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Contents of this page have been adapted from:
«Developing Scalable Quantum Devices using AlazarTech Digitizers»
by Dr. M. Schulman, Dr. O. Dial, Dr. H. Bluhm, and Dr. A. Yacoby
The potential to realize a working, scalable quantum computer has attracted serious attention from several areas of physics. Much of this attention has been devoted to studying quantum bits (qubits) which are the building blocks of a computer.
A qubit is the analogue of a classical bit, but unlike its classical counterpart, the quantum bit may be in a superposition of states. One could, theoretically, make use of this property of superposition to perform certain computations that are intractable on a classical computer.
Since a qubit may be in a superposition of states it can perform many different operations in parallel. It is therefore not surprising that many researchers are exploring a plethora of realizations of qubits, including superconducting qubits, optical qubits, and spin qubits.
GaAs spin qubits are an attractive platform for realizing solid state quantum computers, chiefly due to the promise of scalability due to the advanced state of semiconductor process technology. To date, single qubits of this form have been studied and understood, and multiple-qubit experiments are under way.
An effort being led by two groups at Harvard University is bringing together top researchers from leading universities around the world to prove the potential for these semiconductor qubits to form a scalable basis for quantum computing by constructing many-qubit devices.
With a fast development timeline and a steep growth rate for the number of qubits to be made, the project requires speedy development of world-class test and measurement setups with enough flexibility to explore different approaches for manipulating semiconductor qubits. The ability of industry leaders in RF and microwave test and measurement to fill these needs ably and quickly is key to the success of the effort.
Adapted from Laird et al., PRB 82, 075403 (2010)
The diagram above shows a typical experimental setup. Each pair of electrons (represented by red dots) represents one qubit, whose state can be determined by measuring the current through the charge sensors (black arrows). This current is measured at about 200 MHz using a microwave reflectometry technique with a bandwidth of about 10 MHz.
The demodulated signal is fed into an AlazarTech digitizer. Each of its two input channels reads one qubit, whose signals are distinguished via frequency multiplexing. The control pulses applied to the qubit (not shown) are synchronized with the data acquisition by using a common trigger and 10 MHz clock.
Spin qubit research is unique in that a single “experiment” takes approximately 1 microsecond, and must be repeated many times. Each “experiment” comprises two phases: a manipulation phase, in which some trial operation is performed on the qubit, and a readout phase in which detectors are turned on and the result of the measurement is read out as an analog voltage.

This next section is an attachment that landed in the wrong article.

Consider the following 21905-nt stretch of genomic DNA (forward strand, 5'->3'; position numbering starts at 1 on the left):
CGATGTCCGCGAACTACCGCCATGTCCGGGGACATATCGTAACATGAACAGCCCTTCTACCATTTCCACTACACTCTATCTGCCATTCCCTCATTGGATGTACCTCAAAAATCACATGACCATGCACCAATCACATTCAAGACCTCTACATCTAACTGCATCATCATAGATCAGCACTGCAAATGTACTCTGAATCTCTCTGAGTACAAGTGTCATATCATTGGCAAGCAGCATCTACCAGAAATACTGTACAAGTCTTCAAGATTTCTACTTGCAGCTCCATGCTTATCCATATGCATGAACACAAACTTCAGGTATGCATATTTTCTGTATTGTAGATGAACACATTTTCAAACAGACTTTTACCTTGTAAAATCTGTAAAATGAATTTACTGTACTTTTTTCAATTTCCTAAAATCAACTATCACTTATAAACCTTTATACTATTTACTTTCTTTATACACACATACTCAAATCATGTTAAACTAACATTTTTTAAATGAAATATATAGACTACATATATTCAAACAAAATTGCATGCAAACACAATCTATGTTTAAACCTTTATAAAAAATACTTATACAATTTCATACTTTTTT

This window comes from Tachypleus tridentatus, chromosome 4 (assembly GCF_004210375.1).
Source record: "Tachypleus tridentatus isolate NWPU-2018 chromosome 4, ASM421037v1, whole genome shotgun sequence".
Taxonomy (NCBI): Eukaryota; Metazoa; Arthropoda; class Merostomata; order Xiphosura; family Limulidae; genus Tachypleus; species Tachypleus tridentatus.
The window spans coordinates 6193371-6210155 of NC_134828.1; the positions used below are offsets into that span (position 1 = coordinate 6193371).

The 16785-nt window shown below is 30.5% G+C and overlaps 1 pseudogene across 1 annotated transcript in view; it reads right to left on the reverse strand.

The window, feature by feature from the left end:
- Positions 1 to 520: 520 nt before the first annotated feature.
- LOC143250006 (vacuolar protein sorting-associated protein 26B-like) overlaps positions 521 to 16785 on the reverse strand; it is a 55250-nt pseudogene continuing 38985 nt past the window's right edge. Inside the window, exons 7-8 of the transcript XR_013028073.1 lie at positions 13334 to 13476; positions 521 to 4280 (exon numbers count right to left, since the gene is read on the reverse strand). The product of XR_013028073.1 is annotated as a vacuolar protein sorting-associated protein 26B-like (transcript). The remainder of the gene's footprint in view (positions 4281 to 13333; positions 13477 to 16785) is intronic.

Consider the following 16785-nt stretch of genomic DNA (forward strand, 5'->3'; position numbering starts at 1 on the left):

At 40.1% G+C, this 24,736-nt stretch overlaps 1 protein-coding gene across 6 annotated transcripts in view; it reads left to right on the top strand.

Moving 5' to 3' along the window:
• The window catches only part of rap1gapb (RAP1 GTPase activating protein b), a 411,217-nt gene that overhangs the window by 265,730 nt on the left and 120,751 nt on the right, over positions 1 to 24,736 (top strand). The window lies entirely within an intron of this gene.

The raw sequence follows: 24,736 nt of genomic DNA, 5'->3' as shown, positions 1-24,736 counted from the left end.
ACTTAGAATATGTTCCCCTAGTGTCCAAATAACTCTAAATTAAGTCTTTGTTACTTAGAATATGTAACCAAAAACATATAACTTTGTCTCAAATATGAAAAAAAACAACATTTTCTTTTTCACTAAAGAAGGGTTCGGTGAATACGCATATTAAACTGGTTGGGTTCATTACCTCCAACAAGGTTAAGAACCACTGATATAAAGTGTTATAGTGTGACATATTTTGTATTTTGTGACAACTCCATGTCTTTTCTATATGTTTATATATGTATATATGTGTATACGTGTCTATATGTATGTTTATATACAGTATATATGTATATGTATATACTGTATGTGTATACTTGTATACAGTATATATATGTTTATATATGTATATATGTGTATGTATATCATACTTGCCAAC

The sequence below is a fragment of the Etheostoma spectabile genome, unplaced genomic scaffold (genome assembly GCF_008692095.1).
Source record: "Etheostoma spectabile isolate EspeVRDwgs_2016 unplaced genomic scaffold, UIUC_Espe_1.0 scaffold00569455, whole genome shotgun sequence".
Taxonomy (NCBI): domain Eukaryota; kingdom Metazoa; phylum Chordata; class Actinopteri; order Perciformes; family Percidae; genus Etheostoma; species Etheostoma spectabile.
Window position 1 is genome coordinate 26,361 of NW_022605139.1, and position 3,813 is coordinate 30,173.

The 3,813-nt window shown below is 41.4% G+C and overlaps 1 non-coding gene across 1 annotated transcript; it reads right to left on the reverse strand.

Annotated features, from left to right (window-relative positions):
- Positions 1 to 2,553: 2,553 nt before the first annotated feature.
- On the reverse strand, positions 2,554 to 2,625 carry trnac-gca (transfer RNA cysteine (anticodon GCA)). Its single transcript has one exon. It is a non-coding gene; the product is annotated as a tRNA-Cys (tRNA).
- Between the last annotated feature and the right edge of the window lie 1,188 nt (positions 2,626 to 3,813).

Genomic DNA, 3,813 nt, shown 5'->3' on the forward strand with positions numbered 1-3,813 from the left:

To mitigate the effects of low frequency noise, experiments are typically interleaved, performing a series of different manipulations and readouts each once in a series that typically lasts roughly a millisecond, and then repeating the series several hundred times to acquire statistics. Sensor bandwidths are currently typically of the order 20 MHz.
For calibration purposes it is sometimes valuable to store the complete time trace during a several hundred nanosecond readout window, but more typically the quantities of interest would are the mean value of several sensor voltages over overlapping windows of time ranging from a few nanoseconds to a few microseconds.
In “single shot” mode, the mean value of this voltage would be recorded for each individual experiment, while in averaged acquisition the voltage would be further averaged between repetitions of the experiment along with correlations between the voltages on different channels.
Due to the exploratory nature of these measurements the details of the acquisition patterns change quickly and dramatically. A wide variety of measurements need to be mixed together: time domain traces, periodic single-shot measurements similar to what a boxcar averager would provide but interleaved both in time and between multiple channels in complex fashions, and real-time computation of correlation coefficients between multiple channels.
In several instances, measured signals need to immediately be analyzed and results fed back into the experiment with a minimum of latency. All of these measurements need to be accomplished with as near to zero dead time as possible.
A single card can perform all of these measurements, and because the analysis is handled by the host CPU, there is remarkable flexibility in our real-time data analysis as well as the ability to rapidly prototype new experiments using the AlazarTech DAQ card in MATLAB. Because the data is streamed real-time over the high speed PCI-express bus, latency and dead time are minimized while still providing ample measurement bandwidth for even the largest quantum devices proposed in this collaboration.
Finally, because the DAQ card can be synchronized to an external clocked shared between all of the equipment in the experiment, including RF switches and arbitrary waveform generators used to generate control signals, it is possible to run long experiments uninterrupted by trigger and synchronization signals.